A study was designed to investigate why people do or do not make use of a diabetes risk test developed to facilitate the timely diagnosis of diabetes. Data were collected using a web-based questionnaire, which was based on the Health Belief Model, the Theory of Planned Behavior, and the Threatening Medical Situations Inventory. People who had and had not used the risk test were recruited to complete the survey. The sample consisted of 205 respondents: 44% who had used the test and 56% who had not. The hypothesized relationships between the dependent variable (diabetes risk test use) and the determinants used in this study were tested using logistic regression analysis. Only two significant predictors of diabetes risk test use were found: gender and barriers. More women than men use the test. Furthermore, people who experience more barriers will be less inclined to use the test. The contribution of diabetes screening tests fully depends on people’s willingness to use them. To optimize the usage of such test, it is especially important to address the barriers as perceived by the public. Two types of barriers must be addressed: practical barriers (time to take the test, fear of complexity of the test), and consequential barriers (fear of the disease and treatment, uncertainties about where to go in the case of an increased risk of diabetes).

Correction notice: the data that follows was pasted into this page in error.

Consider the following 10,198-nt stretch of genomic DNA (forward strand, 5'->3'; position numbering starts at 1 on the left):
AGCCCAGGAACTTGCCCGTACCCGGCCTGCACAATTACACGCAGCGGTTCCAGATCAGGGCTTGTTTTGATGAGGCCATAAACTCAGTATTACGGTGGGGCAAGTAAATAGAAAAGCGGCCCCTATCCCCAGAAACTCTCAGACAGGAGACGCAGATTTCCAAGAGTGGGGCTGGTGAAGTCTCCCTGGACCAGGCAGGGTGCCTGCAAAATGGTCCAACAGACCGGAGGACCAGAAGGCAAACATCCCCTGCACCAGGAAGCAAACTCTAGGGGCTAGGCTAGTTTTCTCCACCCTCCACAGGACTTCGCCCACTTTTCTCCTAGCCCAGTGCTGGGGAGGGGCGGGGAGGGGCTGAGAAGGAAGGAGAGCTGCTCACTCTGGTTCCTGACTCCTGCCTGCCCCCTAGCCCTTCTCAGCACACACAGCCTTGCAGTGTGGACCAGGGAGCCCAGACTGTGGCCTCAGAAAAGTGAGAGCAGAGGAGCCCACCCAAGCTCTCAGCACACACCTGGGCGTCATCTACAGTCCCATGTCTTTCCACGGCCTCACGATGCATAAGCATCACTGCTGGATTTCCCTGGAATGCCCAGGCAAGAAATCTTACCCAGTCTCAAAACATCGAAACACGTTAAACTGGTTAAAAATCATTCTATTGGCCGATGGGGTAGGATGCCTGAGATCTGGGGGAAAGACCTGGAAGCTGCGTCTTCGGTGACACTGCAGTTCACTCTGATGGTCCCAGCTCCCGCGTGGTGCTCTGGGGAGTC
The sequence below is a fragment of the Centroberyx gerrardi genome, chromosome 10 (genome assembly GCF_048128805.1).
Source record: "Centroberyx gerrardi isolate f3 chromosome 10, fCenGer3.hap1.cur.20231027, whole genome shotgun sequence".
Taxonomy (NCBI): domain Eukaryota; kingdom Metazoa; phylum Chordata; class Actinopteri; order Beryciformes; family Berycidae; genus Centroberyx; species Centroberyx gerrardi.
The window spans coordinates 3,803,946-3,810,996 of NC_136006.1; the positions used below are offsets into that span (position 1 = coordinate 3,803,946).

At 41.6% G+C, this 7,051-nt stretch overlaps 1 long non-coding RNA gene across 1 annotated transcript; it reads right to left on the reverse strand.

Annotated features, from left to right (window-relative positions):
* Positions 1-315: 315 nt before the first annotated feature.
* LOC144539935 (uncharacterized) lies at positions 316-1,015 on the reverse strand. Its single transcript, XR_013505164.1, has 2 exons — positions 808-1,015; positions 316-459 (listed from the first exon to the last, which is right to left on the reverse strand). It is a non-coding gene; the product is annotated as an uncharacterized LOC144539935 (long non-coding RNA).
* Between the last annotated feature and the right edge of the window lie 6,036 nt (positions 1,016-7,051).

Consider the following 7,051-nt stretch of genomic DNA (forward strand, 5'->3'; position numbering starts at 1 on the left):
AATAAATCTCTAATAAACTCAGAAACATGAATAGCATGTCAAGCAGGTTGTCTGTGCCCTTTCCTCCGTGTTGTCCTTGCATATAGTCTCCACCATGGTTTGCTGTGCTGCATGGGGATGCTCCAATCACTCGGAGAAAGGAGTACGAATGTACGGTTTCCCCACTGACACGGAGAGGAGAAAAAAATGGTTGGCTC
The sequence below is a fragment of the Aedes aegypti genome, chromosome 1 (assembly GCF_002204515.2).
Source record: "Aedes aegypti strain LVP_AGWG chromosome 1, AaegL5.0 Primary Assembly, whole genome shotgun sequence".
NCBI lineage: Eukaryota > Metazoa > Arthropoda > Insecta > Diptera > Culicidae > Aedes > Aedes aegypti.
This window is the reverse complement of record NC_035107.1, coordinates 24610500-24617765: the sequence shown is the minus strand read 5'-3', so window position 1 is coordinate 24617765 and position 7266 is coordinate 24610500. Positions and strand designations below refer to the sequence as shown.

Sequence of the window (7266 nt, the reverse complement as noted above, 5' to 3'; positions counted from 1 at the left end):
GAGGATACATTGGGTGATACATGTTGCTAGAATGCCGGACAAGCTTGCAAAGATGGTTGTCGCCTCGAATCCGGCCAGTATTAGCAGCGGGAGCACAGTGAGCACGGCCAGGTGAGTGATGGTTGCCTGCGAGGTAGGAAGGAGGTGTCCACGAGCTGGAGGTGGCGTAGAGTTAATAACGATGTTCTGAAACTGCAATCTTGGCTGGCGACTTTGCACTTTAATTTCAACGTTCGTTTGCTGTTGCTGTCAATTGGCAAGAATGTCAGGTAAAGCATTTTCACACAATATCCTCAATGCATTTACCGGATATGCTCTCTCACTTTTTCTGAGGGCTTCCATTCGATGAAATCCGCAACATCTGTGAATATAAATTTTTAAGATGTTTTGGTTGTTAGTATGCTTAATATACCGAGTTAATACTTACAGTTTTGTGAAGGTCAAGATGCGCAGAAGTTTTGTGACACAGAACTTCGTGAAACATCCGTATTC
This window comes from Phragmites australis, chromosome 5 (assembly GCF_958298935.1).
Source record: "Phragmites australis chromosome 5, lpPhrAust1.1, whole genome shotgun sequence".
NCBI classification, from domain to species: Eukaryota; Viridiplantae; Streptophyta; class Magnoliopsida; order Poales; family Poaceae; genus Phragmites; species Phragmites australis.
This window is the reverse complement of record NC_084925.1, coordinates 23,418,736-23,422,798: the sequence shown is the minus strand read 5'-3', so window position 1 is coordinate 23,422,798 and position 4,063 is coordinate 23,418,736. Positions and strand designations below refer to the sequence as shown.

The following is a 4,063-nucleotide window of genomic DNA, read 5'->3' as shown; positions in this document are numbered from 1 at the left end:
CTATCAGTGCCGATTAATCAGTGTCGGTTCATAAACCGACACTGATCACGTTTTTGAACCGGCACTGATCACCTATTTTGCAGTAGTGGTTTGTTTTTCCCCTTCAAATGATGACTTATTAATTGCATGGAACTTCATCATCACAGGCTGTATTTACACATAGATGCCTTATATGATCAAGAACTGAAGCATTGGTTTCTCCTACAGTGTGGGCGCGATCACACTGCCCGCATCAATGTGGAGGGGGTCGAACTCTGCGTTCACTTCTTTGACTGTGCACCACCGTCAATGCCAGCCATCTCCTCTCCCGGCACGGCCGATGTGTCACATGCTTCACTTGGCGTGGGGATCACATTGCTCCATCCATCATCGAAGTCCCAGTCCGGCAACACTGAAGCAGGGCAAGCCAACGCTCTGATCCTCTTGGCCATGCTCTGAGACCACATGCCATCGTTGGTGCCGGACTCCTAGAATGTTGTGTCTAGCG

- Diabetes risk test - Health belief model - Theory of planned behavior - Threatening medical situations inventory